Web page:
NEW YORK (Reuters) – Wall Street was muted on Wednesday and the S&P teased its fifth straight record closing high as investors ended the month and the quarter by largely shrugging off positive economic data and looking toward Friday’s highly anticipated employment report.
The indexes were languid and range-bound, with the blue-chip Dow posting modest gains, while the S&P 500 and the Nasdaq stayed relatively close to the starting gate.
“The news is sanguine and therefore we’re not seeing big swings,” said Tim Ghriskey, chief investment strategist at Inverness Counsel in New York. “But the trend is higher as stock prices are reflecting the economic recovery.”
For the month, the bellwether S&P 500 was set to notch its fifth consecutive advance, while the Dow was on track to snap its four-month winning streak. The Nasdaq was on course for a green June.
This month, investor appetite shifted away from economically sensitive cyclicals in favor of growth stocks.
“We’ve seen a significant preference for cyclicals through May, and in June we’ve seen a major preference shift to growth, or ‘tech-plus stocks,’” Ghriskey added. “It’s been a dramatic change.”
(Graphic: Growths stocks outperform value in June, narrow YTD gap, )
All three indexes were on pace for their fifth consecutive quarterly gains, and the S&P 500 is on track to register its second-best first-half performance since 1998, rising 14.3%.
“The overall stock market continues to be on a tear, with very consistent gains for quite some time,” Ghriskey said. “Valuations, while certainly high by historical standards, have been at a fairly consistent level, benefiting from the economic recovery.”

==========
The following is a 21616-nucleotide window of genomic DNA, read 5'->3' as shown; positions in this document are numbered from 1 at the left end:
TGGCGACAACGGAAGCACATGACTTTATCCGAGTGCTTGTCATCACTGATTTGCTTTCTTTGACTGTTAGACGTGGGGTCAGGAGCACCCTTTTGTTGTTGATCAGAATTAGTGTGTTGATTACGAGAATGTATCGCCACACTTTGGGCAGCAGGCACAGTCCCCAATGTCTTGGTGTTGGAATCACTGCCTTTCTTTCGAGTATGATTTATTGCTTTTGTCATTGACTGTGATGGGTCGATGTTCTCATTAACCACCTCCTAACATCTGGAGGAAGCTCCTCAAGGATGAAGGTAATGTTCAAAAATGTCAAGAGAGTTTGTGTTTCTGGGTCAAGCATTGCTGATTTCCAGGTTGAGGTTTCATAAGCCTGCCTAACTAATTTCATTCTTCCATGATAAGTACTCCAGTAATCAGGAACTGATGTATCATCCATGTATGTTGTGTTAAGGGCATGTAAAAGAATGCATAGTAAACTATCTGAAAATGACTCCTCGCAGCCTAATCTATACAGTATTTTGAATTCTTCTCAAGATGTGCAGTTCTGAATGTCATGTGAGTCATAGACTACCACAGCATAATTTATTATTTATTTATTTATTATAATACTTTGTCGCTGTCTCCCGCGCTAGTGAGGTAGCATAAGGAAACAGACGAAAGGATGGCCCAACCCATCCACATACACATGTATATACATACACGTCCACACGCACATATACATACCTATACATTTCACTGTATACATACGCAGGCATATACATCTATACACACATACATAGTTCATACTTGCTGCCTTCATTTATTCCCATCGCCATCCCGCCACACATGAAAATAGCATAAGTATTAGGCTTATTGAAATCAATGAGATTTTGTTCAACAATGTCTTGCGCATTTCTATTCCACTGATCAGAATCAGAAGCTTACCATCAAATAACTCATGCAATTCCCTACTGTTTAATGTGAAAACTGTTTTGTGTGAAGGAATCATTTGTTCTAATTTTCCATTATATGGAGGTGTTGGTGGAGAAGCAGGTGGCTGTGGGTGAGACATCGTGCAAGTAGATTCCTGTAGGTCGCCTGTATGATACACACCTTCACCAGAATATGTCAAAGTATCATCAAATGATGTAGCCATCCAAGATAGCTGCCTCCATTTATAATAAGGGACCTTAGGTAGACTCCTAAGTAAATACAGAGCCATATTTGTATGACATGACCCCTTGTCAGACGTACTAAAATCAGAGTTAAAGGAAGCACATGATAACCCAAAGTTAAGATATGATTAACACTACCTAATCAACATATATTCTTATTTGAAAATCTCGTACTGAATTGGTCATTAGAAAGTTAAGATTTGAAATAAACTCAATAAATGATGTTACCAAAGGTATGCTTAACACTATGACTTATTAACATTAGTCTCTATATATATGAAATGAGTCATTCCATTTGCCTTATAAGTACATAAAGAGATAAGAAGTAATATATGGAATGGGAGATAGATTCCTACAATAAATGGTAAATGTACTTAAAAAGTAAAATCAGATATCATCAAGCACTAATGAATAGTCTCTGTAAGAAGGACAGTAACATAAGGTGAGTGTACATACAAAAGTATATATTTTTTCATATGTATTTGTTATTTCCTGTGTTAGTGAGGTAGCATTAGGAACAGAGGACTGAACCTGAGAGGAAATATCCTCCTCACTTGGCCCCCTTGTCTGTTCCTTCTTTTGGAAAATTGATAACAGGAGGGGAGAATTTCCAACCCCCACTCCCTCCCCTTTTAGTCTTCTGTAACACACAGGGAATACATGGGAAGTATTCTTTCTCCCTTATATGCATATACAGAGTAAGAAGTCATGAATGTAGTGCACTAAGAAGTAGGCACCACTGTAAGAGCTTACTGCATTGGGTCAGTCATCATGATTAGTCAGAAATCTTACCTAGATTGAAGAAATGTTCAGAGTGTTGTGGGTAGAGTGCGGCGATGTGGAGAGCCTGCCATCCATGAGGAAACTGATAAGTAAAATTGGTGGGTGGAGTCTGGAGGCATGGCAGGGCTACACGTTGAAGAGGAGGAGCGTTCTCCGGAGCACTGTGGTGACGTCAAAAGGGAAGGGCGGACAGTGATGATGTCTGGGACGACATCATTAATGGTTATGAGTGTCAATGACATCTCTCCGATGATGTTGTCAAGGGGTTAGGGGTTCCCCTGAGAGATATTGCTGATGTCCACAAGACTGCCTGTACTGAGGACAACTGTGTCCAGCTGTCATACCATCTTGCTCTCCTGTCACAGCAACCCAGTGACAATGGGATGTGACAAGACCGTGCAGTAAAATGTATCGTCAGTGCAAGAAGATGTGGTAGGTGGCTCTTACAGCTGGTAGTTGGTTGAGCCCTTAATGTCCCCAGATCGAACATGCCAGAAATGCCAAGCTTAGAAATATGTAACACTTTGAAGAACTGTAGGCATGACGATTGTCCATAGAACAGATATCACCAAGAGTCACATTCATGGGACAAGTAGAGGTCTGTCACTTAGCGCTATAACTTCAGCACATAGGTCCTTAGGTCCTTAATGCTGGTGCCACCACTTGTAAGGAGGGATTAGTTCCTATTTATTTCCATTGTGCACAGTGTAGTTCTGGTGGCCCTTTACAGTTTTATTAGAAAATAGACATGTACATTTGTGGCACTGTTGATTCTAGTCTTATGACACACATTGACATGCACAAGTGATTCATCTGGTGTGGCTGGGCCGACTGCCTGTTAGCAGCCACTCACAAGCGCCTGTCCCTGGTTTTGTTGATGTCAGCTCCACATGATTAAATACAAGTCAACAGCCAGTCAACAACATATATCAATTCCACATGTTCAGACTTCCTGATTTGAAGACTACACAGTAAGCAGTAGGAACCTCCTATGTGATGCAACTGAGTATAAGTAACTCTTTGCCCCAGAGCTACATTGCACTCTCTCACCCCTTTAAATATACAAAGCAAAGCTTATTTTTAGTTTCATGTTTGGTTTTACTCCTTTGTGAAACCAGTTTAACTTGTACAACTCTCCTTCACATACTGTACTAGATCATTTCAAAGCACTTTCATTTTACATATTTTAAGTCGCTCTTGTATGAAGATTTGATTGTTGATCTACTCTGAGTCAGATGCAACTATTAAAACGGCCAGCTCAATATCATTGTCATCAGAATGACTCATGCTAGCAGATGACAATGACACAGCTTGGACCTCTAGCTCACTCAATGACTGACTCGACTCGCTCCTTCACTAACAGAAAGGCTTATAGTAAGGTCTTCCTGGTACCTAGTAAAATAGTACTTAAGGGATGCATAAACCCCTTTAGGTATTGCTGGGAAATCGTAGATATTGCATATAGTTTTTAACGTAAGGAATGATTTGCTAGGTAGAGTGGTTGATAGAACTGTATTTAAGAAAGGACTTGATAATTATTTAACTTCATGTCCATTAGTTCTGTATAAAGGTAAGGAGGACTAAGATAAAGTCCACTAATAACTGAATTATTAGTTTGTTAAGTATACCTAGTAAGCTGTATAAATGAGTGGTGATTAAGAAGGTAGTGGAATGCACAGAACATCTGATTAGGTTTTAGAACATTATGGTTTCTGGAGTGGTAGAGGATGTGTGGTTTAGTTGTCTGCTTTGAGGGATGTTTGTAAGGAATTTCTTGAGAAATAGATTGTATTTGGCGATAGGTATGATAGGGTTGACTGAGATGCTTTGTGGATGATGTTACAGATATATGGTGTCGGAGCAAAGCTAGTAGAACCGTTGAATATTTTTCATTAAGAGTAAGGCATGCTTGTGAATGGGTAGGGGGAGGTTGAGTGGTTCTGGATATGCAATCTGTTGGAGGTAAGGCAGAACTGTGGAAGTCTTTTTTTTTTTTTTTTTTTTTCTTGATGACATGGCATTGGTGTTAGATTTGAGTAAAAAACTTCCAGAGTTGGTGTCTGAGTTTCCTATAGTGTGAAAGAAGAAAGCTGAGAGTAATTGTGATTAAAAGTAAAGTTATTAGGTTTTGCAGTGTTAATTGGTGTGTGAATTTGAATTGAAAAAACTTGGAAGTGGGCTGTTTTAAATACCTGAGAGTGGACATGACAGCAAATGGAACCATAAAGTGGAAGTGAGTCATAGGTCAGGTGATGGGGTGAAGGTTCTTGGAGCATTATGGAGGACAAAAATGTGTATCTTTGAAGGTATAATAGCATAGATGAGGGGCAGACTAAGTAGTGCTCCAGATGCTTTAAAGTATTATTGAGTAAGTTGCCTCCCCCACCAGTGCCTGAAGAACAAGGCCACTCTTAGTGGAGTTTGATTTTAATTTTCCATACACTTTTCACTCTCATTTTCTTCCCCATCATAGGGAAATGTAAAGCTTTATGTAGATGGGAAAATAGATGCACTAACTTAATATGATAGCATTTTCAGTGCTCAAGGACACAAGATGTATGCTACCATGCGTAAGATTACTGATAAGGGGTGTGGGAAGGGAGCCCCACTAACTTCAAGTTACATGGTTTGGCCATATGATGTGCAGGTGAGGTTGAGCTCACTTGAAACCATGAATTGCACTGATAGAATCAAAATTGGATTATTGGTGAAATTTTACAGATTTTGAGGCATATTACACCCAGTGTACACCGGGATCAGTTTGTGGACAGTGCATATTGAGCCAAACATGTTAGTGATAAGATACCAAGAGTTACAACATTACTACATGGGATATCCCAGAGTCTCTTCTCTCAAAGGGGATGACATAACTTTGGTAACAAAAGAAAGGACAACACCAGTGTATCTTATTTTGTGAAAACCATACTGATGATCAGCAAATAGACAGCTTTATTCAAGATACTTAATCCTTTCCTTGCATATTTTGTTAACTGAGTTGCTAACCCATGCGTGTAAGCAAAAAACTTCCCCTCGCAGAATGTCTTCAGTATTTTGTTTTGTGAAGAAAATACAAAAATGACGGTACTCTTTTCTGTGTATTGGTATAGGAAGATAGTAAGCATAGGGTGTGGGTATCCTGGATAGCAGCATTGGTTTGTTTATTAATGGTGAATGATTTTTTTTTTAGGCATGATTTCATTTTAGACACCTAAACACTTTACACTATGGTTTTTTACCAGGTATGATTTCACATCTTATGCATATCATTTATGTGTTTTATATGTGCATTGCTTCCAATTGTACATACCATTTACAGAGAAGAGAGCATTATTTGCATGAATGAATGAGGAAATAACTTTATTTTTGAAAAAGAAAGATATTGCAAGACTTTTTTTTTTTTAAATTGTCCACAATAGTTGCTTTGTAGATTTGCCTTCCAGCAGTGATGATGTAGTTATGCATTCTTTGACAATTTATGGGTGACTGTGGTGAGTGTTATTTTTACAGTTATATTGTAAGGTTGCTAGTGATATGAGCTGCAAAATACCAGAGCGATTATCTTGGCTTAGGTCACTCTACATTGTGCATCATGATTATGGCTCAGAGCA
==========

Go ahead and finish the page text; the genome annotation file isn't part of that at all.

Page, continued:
The private sector added 692,000 jobs in June, breezing past expectations, according to payroll processor ADP. The number is 92,000 higher than the private payroll adds economists predict from the Labor Department’s more comprehensive employment report due on Friday.
The Dow Jones Industrial Average rose 167.5 points, or 0.49%, to 34,459.79, the S&P 500 gained 2.05 points, or 0.05%, to 4,293.85 and the Nasdaq Composite dropped 20.02 points, or 0.14%, to 14,508.31.
Among the 11 major sectors of the S&P, energy was the biggest percentage gainer, while real estate suffered the biggest loss.
Boeing Co gained 2.2% after Germany’s defense ministry announced it would buy five of the planemaker’s P-8A maritime control aircraft, coming on the heels of United Airlines unveiling its largest-ever order for new planes.
Micron Technology advanced 1.6% as BMO upgraded the chipmaker’s stock to “outperform” from “market perform” on continued supply-demand imbalance in 2022. The company is expected to report results after the bell.
Advancing issues outnumbered declining ones on the NYSE by a 1.25-to-1 ratio; on Nasdaq, a 1.17-to-1 ratio favored decliners.
The S&P 500 posted 17 new 52-week highs and no new lows; the Nasdaq Composite recorded 55 new highs and 30 new lows.
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